In the case of rare meteorological phenomena, it sometimes takes a very long time until sufficient measurement data are available to describe these events reliably and, where possible, link them to a theory. This paper describes a possible decoupling of the near-surface air layer of a maximum thickness of a few metres from the overlying atmosphere. I first became aware of this in 1975 when I participated in a discussion with Prof. Chundshua at the Institute of Physics of the Atmosphere in Moscow, in which Prof. A. M. Obukhov also took part. The basis for the discussion was the work of Chundshua and Andreev (Andreev et al. 1969; Chundshua and Andreev 1980) in which a near surface temperature inversions (hereinafter referred to as inversions) were found during temperature measurements made by Moscow University in 1969 over the Black Sea near the water surface (Fig. 1). However, initial findings are also shown in Bruch’s measurements in the Baltic Sea (Bruch 1940). The discussion did not lead to a conclusive explanation, even though Chundshua and Andreev (1980) assumed chemical binding energy to be the cause.

Fig. 1
figure 1

Vertical temperature profile over the Black Sea during the day 1400 (a) and night 0200 (б), from Chundshua and Andreev (1980)

In 1975 and 1976, I conducted temperature profile measurements in the Caspian Sea to study the molecular boundary layer above the sea (Foken et al. 1978; Foken 2002). A dropsonde was used (Foken 1975), whereby only the lowest 20 cm above the sea were measured with very high spatial resolution. In 1976, some measurements were also made within the lowest 10 m, with results similar to those from the measurements in the Black Sea (Sect. 3). It was not possible to publish these results in the journal Fizika Atmosphery i Okeana because “the measurements contradict the Monin–Obukhov similarity theory and thus must be wrong”. They were published in a German institute journal (Foken and Kuznecov 1978).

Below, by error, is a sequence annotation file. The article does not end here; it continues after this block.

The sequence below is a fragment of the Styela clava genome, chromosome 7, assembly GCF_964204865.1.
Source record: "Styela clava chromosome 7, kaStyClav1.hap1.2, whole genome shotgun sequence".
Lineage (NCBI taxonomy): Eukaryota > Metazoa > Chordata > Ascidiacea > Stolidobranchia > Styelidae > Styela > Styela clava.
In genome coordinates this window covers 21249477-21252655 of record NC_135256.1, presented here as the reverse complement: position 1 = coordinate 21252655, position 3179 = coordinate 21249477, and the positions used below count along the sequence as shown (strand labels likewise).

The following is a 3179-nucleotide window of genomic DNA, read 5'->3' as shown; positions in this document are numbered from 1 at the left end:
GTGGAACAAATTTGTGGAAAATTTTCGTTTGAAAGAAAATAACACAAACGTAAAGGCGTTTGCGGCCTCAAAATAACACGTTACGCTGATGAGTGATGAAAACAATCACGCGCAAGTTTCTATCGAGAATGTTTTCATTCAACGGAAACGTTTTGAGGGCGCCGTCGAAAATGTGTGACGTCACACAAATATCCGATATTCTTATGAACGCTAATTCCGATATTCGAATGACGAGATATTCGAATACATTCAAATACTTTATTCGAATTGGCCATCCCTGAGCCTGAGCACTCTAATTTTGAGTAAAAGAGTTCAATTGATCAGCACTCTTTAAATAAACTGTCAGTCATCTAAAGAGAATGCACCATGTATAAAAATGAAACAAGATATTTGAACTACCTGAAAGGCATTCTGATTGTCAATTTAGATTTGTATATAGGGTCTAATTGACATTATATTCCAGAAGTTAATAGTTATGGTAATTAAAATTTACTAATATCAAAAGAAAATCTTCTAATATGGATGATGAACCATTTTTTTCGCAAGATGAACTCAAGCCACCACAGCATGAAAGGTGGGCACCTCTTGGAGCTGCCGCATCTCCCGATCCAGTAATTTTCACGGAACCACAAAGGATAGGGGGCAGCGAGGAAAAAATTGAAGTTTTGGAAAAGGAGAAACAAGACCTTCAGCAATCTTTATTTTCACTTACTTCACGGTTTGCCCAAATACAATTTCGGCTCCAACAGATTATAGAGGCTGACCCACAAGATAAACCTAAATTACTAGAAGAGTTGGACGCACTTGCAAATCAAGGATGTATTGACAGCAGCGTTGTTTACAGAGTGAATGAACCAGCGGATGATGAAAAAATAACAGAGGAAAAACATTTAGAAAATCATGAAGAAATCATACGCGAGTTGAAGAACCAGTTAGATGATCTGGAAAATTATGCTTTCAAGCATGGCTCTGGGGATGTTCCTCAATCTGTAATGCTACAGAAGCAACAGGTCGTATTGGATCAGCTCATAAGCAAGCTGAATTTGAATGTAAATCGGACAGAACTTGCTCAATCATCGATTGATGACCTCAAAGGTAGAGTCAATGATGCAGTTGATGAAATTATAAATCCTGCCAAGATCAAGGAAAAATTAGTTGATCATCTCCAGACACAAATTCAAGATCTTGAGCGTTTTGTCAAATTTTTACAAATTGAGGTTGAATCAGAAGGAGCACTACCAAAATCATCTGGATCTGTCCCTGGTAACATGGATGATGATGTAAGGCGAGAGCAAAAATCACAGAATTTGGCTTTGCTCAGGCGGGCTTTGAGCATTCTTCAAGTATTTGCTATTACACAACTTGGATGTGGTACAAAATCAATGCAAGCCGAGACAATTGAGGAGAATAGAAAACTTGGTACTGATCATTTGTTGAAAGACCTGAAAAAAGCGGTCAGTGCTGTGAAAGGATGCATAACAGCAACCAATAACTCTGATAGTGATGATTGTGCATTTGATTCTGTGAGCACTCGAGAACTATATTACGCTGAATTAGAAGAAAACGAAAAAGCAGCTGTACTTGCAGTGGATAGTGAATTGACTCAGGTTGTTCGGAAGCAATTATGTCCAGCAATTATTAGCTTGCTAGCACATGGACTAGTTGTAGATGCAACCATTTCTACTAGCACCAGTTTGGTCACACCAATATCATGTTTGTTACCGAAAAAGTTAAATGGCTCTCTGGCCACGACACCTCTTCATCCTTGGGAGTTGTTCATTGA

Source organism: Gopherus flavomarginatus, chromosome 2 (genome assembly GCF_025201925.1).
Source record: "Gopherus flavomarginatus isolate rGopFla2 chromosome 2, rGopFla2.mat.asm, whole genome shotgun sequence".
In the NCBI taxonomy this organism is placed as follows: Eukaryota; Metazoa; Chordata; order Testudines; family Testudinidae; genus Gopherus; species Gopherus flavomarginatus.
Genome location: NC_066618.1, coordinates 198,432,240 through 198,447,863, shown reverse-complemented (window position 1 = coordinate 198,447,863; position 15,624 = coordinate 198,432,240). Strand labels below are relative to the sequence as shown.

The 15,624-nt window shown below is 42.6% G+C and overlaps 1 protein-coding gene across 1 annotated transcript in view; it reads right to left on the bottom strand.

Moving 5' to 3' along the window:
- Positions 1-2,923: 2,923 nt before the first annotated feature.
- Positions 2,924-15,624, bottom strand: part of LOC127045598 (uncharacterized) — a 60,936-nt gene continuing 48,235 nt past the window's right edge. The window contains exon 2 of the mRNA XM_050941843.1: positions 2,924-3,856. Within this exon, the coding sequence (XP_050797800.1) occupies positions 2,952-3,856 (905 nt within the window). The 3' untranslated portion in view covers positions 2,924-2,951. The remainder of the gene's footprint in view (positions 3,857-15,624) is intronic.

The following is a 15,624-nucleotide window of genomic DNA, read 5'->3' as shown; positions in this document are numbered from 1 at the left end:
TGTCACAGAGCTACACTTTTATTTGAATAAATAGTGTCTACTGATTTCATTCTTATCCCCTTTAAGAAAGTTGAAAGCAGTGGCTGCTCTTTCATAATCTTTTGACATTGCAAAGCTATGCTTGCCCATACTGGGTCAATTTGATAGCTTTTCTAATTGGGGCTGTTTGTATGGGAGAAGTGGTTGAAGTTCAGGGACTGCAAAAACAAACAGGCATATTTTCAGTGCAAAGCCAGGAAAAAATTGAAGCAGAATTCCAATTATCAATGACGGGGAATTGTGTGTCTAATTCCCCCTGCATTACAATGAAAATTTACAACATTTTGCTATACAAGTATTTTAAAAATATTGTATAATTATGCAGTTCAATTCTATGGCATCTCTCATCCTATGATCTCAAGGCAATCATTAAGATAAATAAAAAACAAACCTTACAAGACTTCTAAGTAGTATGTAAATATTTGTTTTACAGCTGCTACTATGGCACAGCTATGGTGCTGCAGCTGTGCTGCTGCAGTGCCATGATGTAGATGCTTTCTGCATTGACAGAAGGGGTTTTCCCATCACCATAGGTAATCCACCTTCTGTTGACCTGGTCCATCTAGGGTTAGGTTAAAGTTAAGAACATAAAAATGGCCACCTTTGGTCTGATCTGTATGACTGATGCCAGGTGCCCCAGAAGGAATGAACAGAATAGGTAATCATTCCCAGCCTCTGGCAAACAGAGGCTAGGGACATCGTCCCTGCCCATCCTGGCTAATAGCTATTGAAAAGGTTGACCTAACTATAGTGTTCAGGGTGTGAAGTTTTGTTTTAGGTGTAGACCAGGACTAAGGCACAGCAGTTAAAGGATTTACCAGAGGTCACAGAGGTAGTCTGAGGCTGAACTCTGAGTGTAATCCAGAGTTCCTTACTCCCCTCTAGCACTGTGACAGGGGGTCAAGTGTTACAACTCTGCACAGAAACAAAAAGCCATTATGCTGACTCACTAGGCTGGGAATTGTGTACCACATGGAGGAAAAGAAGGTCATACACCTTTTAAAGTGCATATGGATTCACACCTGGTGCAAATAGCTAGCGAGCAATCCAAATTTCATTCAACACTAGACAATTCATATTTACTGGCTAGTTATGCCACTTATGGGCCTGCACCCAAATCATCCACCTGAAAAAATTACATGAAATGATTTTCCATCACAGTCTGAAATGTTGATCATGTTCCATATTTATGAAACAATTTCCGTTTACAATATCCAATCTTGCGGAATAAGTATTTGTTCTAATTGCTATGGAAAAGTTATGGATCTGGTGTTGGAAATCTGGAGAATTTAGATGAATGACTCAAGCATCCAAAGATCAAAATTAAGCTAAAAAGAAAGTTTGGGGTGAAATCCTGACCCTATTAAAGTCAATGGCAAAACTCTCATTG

Inversions of about the same height and magnitude have also been observed over melting snow in the French Alps and near Madrid (de La Casinière 1974), and over snow in the Californian Sierra Nevada mountain range (Halberstam and Schieldge 1981). In both experiments, only temperature profile measurements exist. Evaporation or sublimation at the surface is assumed to be the cause. With reference to this work, King and Anderson (1994) also suspected similar cases in their measurements at the Halley Research Station, Antarctica, in 1991, but lack of measurements at low heights did not permit a precise conclusive statement. This was also true for measurements made in 1986 at the same location (King 1990). However, for the first time, these authors suggest that, under such conditions, the coefficients in the profile functions for momentum are larger than those for heat whereas this is usually the other way round. An increase in the turbulent Prandtl number was also later demonstrated for the experiment in 1986 for very stable stratification and low friction velocities at heights of ≥ 5 m (Yagüe and Cano 1994; Yagüe et al. 2001). An overview of the magnitude of the turbulent Prandtl number was given by Andreas (2002) that incorporated the results of King et al. (1996); he found that, predominantly, the turbulent Prandtl number is limited at PrT = 1. Obviously hardly noticed, was an evaluation of the SHEBA experiment conducted from October 1997 to October 1998 (Persson et al. 2002) in the Arctic by Grachev et al. (2007), which showed turbulent Prandtl numbers significantly greater than one with increasing stability. Remarkable in this work is a discussion of self-correlation.